3 stars — DVD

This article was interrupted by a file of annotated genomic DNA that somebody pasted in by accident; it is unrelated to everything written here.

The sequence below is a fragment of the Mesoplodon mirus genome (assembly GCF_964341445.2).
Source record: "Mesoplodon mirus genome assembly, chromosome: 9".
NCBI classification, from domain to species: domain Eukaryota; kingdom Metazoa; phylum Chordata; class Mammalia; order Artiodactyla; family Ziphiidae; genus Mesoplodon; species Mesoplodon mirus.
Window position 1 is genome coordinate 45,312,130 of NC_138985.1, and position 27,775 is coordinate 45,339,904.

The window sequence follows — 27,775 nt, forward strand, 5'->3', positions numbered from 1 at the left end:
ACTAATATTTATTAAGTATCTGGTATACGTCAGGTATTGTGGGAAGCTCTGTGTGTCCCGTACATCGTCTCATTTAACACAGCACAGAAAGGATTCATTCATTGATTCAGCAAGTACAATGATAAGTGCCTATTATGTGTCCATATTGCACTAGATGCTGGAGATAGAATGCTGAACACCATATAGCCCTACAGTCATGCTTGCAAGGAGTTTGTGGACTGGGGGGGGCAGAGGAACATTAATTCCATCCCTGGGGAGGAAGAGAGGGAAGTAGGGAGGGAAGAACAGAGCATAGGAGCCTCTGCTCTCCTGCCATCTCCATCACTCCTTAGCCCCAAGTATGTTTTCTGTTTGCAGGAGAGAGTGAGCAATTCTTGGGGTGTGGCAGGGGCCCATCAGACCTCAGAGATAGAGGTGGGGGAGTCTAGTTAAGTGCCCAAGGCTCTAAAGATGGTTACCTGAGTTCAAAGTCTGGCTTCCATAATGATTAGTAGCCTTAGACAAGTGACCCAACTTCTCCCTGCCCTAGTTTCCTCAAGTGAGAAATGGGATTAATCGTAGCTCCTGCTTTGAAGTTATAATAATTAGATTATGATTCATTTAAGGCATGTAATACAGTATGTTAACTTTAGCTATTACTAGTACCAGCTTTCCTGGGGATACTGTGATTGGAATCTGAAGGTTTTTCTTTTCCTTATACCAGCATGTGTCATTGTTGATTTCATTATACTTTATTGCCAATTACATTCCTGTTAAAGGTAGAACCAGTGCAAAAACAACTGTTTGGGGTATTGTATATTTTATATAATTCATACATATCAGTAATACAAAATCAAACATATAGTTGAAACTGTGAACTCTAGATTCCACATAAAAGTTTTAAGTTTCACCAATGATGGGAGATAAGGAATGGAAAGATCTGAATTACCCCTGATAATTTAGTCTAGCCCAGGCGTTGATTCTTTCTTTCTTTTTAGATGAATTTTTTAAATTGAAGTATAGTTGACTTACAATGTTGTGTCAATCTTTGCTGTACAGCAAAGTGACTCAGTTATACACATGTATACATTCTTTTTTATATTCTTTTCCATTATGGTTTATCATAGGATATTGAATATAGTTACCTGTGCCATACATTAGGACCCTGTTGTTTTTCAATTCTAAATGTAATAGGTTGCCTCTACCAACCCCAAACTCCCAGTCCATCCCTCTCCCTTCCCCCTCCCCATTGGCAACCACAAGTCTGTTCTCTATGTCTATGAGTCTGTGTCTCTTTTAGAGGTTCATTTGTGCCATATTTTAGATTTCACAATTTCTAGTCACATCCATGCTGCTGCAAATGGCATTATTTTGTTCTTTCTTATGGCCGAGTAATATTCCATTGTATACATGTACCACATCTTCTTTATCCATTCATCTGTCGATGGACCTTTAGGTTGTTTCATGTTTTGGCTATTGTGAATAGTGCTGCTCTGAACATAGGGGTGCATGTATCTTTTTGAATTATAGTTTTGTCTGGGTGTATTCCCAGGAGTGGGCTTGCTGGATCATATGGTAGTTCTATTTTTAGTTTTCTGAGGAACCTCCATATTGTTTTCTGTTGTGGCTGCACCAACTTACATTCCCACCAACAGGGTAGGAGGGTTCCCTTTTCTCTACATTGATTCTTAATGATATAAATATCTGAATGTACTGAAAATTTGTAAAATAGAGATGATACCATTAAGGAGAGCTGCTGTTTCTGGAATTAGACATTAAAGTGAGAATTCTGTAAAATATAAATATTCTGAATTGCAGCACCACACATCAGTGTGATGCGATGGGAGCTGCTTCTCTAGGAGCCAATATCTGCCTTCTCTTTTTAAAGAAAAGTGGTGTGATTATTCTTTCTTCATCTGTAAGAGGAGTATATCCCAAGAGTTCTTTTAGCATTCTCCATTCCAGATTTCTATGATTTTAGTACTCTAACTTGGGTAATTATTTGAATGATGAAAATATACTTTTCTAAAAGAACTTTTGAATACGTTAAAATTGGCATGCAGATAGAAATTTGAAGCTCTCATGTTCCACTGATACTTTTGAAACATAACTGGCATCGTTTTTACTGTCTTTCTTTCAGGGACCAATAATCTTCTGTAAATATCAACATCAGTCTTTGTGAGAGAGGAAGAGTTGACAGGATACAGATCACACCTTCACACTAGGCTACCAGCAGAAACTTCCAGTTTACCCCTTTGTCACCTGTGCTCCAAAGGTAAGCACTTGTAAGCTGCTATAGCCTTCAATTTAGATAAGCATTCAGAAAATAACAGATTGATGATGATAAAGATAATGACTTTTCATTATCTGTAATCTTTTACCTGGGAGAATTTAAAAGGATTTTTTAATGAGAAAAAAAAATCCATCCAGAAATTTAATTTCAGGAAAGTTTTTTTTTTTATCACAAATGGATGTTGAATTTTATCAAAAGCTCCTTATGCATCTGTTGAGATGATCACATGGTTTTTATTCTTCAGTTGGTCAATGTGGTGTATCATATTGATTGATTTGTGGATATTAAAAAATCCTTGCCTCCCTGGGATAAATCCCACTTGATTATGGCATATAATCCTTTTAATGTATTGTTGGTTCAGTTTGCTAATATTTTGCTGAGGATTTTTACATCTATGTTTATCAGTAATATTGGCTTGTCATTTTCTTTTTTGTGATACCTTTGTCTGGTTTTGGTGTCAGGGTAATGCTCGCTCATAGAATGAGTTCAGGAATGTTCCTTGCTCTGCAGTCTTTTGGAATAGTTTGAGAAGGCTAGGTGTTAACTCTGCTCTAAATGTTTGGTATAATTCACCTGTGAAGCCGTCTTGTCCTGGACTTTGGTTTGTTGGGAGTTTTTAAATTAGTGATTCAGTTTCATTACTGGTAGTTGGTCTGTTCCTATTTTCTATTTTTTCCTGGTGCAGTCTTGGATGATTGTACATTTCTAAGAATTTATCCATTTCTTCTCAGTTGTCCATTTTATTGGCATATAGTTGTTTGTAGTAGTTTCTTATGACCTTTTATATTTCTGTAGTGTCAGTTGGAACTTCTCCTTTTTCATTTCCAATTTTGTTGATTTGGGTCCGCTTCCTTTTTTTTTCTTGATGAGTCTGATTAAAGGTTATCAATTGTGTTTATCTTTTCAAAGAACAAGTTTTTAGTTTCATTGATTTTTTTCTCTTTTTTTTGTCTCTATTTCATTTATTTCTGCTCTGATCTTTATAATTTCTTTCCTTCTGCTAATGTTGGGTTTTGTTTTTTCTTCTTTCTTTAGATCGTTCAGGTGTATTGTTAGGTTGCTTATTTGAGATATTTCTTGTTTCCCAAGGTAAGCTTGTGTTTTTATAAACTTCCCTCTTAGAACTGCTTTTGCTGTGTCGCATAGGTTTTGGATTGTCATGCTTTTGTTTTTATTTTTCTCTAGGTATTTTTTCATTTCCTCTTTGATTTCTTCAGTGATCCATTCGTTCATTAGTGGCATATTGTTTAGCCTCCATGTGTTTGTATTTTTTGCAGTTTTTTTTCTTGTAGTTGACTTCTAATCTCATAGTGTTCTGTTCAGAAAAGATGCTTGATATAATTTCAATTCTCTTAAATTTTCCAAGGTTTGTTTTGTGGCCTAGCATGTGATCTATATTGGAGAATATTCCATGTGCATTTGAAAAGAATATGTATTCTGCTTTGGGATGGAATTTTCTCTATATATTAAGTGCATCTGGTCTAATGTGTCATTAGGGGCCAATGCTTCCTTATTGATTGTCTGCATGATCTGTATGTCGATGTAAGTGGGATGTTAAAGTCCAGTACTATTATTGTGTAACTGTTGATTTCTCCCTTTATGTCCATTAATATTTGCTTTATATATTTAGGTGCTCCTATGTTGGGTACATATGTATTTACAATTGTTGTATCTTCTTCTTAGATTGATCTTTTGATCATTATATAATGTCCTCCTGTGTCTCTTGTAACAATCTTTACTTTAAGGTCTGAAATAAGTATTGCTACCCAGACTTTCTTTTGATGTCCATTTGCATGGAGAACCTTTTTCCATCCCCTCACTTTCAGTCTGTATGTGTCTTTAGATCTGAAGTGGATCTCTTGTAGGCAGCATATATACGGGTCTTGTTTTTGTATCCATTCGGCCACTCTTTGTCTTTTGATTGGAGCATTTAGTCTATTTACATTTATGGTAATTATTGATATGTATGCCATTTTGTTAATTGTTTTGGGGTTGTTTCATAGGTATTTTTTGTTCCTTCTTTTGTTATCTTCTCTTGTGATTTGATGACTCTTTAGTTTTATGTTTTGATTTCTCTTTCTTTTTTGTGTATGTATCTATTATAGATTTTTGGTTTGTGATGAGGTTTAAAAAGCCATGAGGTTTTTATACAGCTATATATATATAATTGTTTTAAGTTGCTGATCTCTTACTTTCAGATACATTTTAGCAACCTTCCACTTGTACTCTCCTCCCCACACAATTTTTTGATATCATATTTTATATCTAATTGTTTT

Advice given that was so simple and easy to remember; I can still hear it after all these years. I was talking to the wife of a married couple about what kept their marriage together. She said there were times you just had to keep quiet and not complain when you sometimes had to do something you really did not want to do. This was not earth shattering by any means; but it really resonated with me. I now cringe when I think about all those times where I used to complain about going to a restaurant I did not like or going out with “their” friends who I found annoying. There really was no reason I needed to let everyone know I did not want to be there. Whether it is the passage of time or maturity, I am so glad I do not act out like that anymore. I understand the importance compromises and sacrifices have in every relationship. Dating someone who enjoyed country western dancing meant even though I felt like a lopsided goofball while two-stepping, I kept doing it so I could be their dance partner. It is funny as I just wrote that I was remembering a couple I knew who got divorced because the husband did not like his wife being away from home as much as she was for her job. She was a flight attendant who was doing this even before they got married. Separation can be tough for any couple; imagine those individuals who are in a relationship with someone in the military. If you want to see an example from a long time ago you can see it in this autobiographical film. MISTER Brittain, played by Dominic West (The Wire-TV, Pride), believed Oxford was no place for his daughter Vera, played by Alicia Vikander (Ex Machina, A Royal Affair). Though she had dreamt of going there, Vera would find her heart being distracted by a young man and the impending war. This film festival nominee was based on Vera Brittain’s memoir; I have not read it yet. However, after seeing this beautifully filmed period piece I want to read her book now. It was interesting to see the effects of World War I through a woman’s point of view. The cast which also included Kit Harington (Game of Thrones-TV, Pompeii) as Roland Leighton and Taron Egerton (Kingsman: The Secret Service, The Smoke-TV) as Edward Brittain were all especially good in this romantic drama. I will say the story started out a bit slow and predictable for me; however, Vera’s acting skills kept me involved in her plight. The look and feel of this movie was gracefully lush and when I found out it was based on a true story, I only had more fondness for Vera’s incredible life. There were brief scenes that had blood in them.